It goes without saying that the area of RAM from $4000 to $7FFF is also read-only.

#14 1970-01-01 00:33:30

~Red
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Registered: 2010-10-16
Post 13/276

Re: Pokemon Red Sprite Decompression and Scripts

So I could put decompressed sprites into the ROM. Switch to the bank that holds them then move it from that part of the RAM to the address that holds the currently loaded sprite?

(I think the address for opponents sprite and your backsprite is $9000 for about 200 bytes)

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#15 1970-01-01 00:33:30

12/703

Re: Pokemon Red Sprite Decompression and Scripts

Yes.

#16 1970-01-01 00:33:30

~Red
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Registered: 2010-10-16
Post 14/276

Re: Pokemon Red Sprite Decompression and Scripts

How to I move blocks of data? So far I only know how to move one or two bytes of data at any one time.

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#17 1970-01-01 00:33:30

13/703

Re: Pokemon Red Sprite Decompression and Scripts

How to I move blocks of data? So far I only know how to move one or two bytes of data at any one time.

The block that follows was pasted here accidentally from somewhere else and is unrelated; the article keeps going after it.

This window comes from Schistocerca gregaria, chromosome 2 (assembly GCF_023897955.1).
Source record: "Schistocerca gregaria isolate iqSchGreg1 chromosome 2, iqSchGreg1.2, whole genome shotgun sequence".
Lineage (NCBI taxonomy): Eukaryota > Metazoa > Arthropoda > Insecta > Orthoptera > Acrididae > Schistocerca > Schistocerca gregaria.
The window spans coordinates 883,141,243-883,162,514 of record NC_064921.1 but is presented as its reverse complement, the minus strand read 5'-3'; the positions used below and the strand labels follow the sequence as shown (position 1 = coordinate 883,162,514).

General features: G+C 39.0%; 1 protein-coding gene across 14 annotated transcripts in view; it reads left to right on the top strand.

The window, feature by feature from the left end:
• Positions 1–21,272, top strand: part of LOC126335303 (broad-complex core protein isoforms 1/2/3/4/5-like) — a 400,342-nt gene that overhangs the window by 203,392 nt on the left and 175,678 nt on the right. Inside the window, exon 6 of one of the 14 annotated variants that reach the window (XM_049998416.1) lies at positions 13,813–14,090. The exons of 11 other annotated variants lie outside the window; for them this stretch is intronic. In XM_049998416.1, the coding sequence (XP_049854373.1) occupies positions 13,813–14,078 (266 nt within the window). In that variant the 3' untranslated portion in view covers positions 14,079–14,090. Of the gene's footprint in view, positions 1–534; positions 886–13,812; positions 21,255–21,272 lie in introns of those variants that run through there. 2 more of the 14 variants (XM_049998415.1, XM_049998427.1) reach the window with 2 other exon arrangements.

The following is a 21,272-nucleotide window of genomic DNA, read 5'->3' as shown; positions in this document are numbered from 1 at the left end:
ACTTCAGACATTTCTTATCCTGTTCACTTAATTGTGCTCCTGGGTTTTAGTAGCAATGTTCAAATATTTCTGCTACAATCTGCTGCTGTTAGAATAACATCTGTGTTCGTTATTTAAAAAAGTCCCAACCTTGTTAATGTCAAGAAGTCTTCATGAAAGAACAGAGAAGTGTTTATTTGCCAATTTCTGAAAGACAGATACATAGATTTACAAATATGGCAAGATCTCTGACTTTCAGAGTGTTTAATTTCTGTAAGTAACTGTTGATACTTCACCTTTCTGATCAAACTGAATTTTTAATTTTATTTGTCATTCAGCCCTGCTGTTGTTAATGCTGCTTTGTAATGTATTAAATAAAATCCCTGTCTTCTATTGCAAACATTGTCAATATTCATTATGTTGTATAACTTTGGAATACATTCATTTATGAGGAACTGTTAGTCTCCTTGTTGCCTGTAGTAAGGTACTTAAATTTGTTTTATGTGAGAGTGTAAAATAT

The game developers put in routines to make this easier. In Pokémon Red, it looks like this:

ld hl,$4000
ld de,$D000
ld bc,$10
call $00B5

When this is run, $10 bytes starting at $4000 will be copied to $D000.

Mnemonics for the parameters: byte count, destination. This register pattern often holds for other existing ASM routines, but it is of course not a hard-and-fast rule (we only have so many registers to work with).

If you want to know how this copy routine was implemented, you can look at offset $B5.

#18 1970-01-01 00:33:30

~Red
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Registered: 2010-10-16
Post 15/276

Re: Pokemon Red Sprite Decompression and Scripts

ASM doesn't seem that hard now I've been reviewing it. Also, you can compile ASM but can you decompile it? Or is that what you meant by the red decompile you are making, are you doing it opcode for opcode?

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#19 1970-01-01 00:33:30

14/703

Re: Pokemon Red Sprite Decompression and Scripts

Disassemblers do exist. The catch is that disassembling is a very hard problem to solve. Programs can't tell the difference between code and data -- to them, bytes are bytes. Good disassemblers will partially emulate the processor and disassemble code as they run it, but it's still impossible to exhaust all possible code paths.